Acceptance Shouldn't Be Optional, but Expected
Published: Monday, March 26, 2012
Updated: Wednesday, March 28, 2012 02:03
Among the promises made by new Geogetown University Student Association President Clara Gustafson (SFS ’13) and Vice President Vail Kohnert-Yount (SFS ’13), one particularly caught my eye: On their campaign website, the executive team has indicated their intent to add an LGBTQ-friendly checkbox to CHARMS.
Speaking as an openly gay man, I am deeply opposed to this initiative. The intent of the checkbox is to prevent LGBTQ freshmen from suffering from harassment or hostility in their living situation — an honorable goal to say the least — but the means to this end are completely out of line. Having an LGBTQ-friendly box on CHARMS undermines the experiences in growth and challenge that Georgetown provides its students.
My freshman roommate and I could not have been more different. He is a foot taller than I am, hails from the opposite coast and has a completely different family background than I do. Our relationship developed slowly over the year, and that winter, when I came out to him, I was nervous about his reaction. Sure, it was awkward for a few minutes, but at the end of the day it was a non-issue. He wasn’t given an option as to whether or not he wanted live with a gay man, but he ended up with one. He was forced to open up his mind, set aside his prejudices and deal with his living situation.
I was not out of the closet as an incoming freshman and would not have indicated that I wanted to live with an LGBTQ-friendly roommate if I had been given the option. This raises the concern of logistics: Having the box will miss the point, since many gay freshmen will not utilize it. Additionally, some straight freshmen may also be too timid to check the box unless they are already comfortable with the LGBTQ community.
More importantly, having a checkbox sends the message that if you don’t want a gay roommate, you won’t have one. It paints the issue of embracing our LGBTQ community as an option, rather than an expectation. We must assume that incoming freshmen are open to living and interacting with their queer roommates, hallmates and classmates as a rule, rather than making it seem like an exception.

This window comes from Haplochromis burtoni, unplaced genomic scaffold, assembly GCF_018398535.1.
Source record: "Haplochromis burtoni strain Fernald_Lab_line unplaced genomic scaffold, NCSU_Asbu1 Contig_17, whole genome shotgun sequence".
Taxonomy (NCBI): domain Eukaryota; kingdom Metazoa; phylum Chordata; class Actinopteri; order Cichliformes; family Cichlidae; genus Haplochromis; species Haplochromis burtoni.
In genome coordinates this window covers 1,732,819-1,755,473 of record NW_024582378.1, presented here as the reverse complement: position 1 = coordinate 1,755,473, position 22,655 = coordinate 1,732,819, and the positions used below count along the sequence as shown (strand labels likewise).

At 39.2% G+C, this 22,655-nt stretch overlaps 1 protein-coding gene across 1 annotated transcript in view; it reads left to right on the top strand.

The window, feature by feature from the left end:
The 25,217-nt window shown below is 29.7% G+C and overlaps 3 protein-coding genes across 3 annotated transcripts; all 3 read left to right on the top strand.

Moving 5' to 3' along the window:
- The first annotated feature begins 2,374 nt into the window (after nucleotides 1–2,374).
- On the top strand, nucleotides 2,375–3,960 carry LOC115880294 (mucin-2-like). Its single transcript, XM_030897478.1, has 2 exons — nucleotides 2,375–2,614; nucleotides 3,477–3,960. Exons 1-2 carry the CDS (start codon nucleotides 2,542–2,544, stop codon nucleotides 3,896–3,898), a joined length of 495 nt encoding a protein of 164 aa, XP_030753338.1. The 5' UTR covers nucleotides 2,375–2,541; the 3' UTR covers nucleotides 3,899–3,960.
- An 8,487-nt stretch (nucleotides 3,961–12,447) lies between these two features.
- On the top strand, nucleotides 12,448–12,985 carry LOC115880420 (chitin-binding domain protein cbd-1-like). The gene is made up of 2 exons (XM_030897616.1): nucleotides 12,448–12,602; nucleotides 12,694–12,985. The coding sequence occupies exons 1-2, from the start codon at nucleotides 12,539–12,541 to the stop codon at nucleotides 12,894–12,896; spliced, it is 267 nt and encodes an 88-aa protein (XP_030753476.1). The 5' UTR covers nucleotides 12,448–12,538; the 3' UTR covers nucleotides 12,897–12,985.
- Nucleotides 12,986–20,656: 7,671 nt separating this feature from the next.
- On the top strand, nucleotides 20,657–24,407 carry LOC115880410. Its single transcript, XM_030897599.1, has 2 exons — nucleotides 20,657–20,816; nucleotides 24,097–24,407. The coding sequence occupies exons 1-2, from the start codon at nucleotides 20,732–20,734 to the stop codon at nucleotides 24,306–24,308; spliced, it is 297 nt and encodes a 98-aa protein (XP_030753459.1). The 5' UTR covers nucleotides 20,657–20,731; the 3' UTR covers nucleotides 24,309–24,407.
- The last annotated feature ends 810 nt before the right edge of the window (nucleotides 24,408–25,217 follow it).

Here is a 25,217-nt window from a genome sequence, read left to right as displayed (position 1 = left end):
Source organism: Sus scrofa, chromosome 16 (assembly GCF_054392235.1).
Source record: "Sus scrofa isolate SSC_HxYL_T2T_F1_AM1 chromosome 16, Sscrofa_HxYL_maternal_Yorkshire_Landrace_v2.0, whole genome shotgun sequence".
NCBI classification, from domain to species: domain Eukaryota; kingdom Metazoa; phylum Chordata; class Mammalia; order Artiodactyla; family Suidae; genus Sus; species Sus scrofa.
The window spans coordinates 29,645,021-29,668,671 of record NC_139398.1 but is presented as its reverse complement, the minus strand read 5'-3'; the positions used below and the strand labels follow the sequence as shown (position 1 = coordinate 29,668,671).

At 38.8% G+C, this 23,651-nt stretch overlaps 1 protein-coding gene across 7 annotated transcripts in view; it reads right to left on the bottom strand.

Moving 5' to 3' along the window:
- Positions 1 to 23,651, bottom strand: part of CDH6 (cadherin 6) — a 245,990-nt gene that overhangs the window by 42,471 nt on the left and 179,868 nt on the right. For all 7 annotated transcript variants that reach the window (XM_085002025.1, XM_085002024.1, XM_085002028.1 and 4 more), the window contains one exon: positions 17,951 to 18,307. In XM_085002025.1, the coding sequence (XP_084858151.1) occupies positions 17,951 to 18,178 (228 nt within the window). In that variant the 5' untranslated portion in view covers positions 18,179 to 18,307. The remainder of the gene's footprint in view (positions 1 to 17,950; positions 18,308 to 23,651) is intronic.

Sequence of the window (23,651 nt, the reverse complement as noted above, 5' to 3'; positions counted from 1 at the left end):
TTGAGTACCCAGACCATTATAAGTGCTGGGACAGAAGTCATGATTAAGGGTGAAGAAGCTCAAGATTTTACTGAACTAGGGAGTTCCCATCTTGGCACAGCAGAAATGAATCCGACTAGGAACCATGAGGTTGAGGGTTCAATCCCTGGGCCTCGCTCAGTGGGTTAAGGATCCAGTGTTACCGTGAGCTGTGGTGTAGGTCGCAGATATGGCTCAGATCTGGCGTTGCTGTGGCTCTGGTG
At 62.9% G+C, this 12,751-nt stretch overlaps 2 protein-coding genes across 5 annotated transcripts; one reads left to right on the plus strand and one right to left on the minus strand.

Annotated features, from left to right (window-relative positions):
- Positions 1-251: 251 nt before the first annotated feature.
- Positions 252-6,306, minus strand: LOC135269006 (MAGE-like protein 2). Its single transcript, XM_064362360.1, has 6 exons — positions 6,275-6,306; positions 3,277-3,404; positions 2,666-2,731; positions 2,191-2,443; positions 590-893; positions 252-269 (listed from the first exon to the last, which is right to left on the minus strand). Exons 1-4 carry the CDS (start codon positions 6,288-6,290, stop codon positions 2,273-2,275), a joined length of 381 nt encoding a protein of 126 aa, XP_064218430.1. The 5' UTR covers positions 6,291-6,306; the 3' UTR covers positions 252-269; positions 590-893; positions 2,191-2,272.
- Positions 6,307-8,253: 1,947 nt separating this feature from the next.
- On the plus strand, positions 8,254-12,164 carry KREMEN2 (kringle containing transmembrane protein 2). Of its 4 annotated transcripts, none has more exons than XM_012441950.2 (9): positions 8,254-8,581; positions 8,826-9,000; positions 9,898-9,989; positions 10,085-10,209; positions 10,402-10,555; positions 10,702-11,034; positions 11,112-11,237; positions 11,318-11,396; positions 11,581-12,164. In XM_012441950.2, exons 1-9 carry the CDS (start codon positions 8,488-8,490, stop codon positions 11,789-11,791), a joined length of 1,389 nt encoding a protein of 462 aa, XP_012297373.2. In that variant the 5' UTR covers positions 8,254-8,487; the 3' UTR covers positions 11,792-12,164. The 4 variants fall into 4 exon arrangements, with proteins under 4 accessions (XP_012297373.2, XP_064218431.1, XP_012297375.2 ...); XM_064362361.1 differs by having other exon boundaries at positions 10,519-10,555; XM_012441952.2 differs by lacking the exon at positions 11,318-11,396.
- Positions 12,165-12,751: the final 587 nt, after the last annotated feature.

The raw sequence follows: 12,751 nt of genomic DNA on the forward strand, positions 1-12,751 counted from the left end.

Our campus community needs to send a message to new students that the Hilltop is an inclusive place, and that we love and welcome all members of the Georgetown family. There is no excuse for hatred or abuse here, and the introduction of a checkbox makes tolerance seem like a noble deviation rather than a reasonable expectation.
Keeping in mind our Jesuit value of cura personalis, the checkbox exempts certain Georgetown students from becoming accepting adults. It denies them the ultimately positive opportunity of being pushed into an uncomfortable situation and opening up to people with different orientations and lifestyles. It sends the message that in life, you are entitled to interacting only with those of the same orientation, when in reality, gay Americans permeate all facets of life.
Having a drastically different roommate is a learning experience, just as my 14 general education requirements were. Although I wasn’t initially excited for some of my classes, they have contributed volumes to my intellectual experience at Georgetown. Our Jesuit founders stressed the growth of students as individuals, and being pushed out of our comfort zones is the best way to accomplish that goal.
Lastly, we have to examine this issue in the context of diversity as a whole. We would never consider having a black-friendly checkbox or a Korean-friendly checkbox. We would not ask someone if he or she is willing to live with a Jewish or international student. We must deal with the threat of LGBTQ intolerance the same way we have dealt with racial tensions, sexism and religious bias. NSO, the athletics department, campus ministry and other offices have the opportunity, and more importantly, the power, to spread love for the gay community at Georgetown.
I fear that the introduction of this checkbox, while intending to rally support for LGBTQ students, will actually give students an opportunity to express intolerance. Gay roommates — just like premed roommates, smelly roommates and athletic roommates — are a fact of life, and giving someone the illusion of opting out of one is contrary to our goals of building an inclusive and supportive community. We must firmly advocate that gay people are people, and if you have a problem with that, regardless of political, religious or familial roots, we have a problem with you.
Nicholas Shaker is a senior in the College.